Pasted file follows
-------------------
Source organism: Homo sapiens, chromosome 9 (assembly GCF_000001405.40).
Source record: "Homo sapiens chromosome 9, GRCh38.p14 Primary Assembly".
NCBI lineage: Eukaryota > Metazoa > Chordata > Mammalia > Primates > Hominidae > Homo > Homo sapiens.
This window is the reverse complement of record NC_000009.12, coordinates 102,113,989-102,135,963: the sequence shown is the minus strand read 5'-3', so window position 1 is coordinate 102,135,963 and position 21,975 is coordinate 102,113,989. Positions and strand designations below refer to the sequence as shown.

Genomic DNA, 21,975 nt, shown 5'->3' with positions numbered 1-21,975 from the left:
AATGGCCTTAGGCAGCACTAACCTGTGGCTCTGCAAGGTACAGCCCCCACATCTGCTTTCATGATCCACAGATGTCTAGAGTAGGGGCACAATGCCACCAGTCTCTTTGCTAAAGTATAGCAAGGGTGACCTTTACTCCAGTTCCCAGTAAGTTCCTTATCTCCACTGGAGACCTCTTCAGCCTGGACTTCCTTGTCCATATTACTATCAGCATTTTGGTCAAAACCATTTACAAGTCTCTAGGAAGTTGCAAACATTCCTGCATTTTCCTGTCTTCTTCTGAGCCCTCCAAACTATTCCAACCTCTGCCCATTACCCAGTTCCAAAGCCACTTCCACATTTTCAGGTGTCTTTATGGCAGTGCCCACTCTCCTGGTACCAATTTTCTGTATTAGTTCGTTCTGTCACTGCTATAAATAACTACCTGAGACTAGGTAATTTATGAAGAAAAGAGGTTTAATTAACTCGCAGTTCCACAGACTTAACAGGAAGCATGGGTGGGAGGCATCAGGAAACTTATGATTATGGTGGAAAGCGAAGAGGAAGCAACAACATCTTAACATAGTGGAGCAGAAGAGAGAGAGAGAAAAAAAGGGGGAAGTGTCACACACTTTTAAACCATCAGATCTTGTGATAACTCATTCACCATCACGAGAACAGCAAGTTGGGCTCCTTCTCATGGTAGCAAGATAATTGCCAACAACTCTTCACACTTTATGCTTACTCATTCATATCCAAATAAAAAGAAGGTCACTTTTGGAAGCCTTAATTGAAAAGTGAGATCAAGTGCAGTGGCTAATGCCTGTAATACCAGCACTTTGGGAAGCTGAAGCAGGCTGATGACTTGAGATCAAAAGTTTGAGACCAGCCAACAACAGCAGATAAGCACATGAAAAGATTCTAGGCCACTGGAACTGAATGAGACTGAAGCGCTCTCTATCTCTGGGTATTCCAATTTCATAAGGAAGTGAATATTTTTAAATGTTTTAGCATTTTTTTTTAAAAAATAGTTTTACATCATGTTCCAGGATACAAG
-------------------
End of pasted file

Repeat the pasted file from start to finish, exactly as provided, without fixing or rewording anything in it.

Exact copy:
Source organism: Homo sapiens, chromosome 9 (assembly GCF_000001405.40).
Source record: "Homo sapiens chromosome 9, GRCh38.p14 Primary Assembly".
NCBI lineage: Eukaryota > Metazoa > Chordata > Mammalia > Primates > Hominidae > Homo > Homo sapiens.
This window is the reverse complement of record NC_000009.12, coordinates 102,113,989-102,135,963: the sequence shown is the minus strand read 5'-3', so window position 1 is coordinate 102,135,963 and position 21,975 is coordinate 102,113,989. Positions and strand designations below refer to the sequence as shown.

Genomic DNA, 21,975 nt, shown 5'->3' with positions numbered 1-21,975 from the left:
AATGGCCTTAGGCAGCACTAACCTGTGGCTCTGCAAGGTACAGCCCCCACATCTGCTTTCATGATCCACAGATGTCTAGAGTAGGGGCACAATGCCACCAGTCTCTTTGCTAAAGTATAGCAAGGGTGACCTTTACTCCAGTTCCCAGTAAGTTCCTTATCTCCACTGGAGACCTCTTCAGCCTGGACTTCCTTGTCCATATTACTATCAGCATTTTGGTCAAAACCATTTACAAGTCTCTAGGAAGTTGCAAACATTCCTGCATTTTCCTGTCTTCTTCTGAGCCCTCCAAACTATTCCAACCTCTGCCCATTACCCAGTTCCAAAGCCACTTCCACATTTTCAGGTGTCTTTATGGCAGTGCCCACTCTCCTGGTACCAATTTTCTGTATTAGTTCGTTCTGTCACTGCTATAAATAACTACCTGAGACTAGGTAATTTATGAAGAAAAGAGGTTTAATTAACTCGCAGTTCCACAGACTTAACAGGAAGCATGGGTGGGAGGCATCAGGAAACTTATGATTATGGTGGAAAGCGAAGAGGAAGCAACAACATCTTAACATAGTGGAGCAGAAGAGAGAGAGAGAAAAAAAGGGGGAAGTGTCACACACTTTTAAACCATCAGATCTTGTGATAACTCATTCACCATCACGAGAACAGCAAGTTGGGCTCCTTCTCATGGTAGCAAGATAATTGCCAACAACTCTTCACACTTTATGCTTACTCATTCATATCCAAATAAAAAGAAGGTCACTTTTGGAAGCCTTAATTGAAAAGTGAGATCAAGTGCAGTGGCTAATGCCTGTAATACCAGCACTTTGGGAAGCTGAAGCAGGCTGATGACTTGAGATCAAAAGTTTGAGACCAGCCAACAACAGCAGATAAGCACATGAAAAGATTCTAGGCCACTGGAACTGAATGAGACTGAAGCGCTCTCTATCTCTGGGTATTCCAATTTCATAAGGAAGTGAATATTTTTAAATGTTTTAGCATTTTTTTTTAAAAAATAGTTTTACATCATGTTCCAGGATACAAG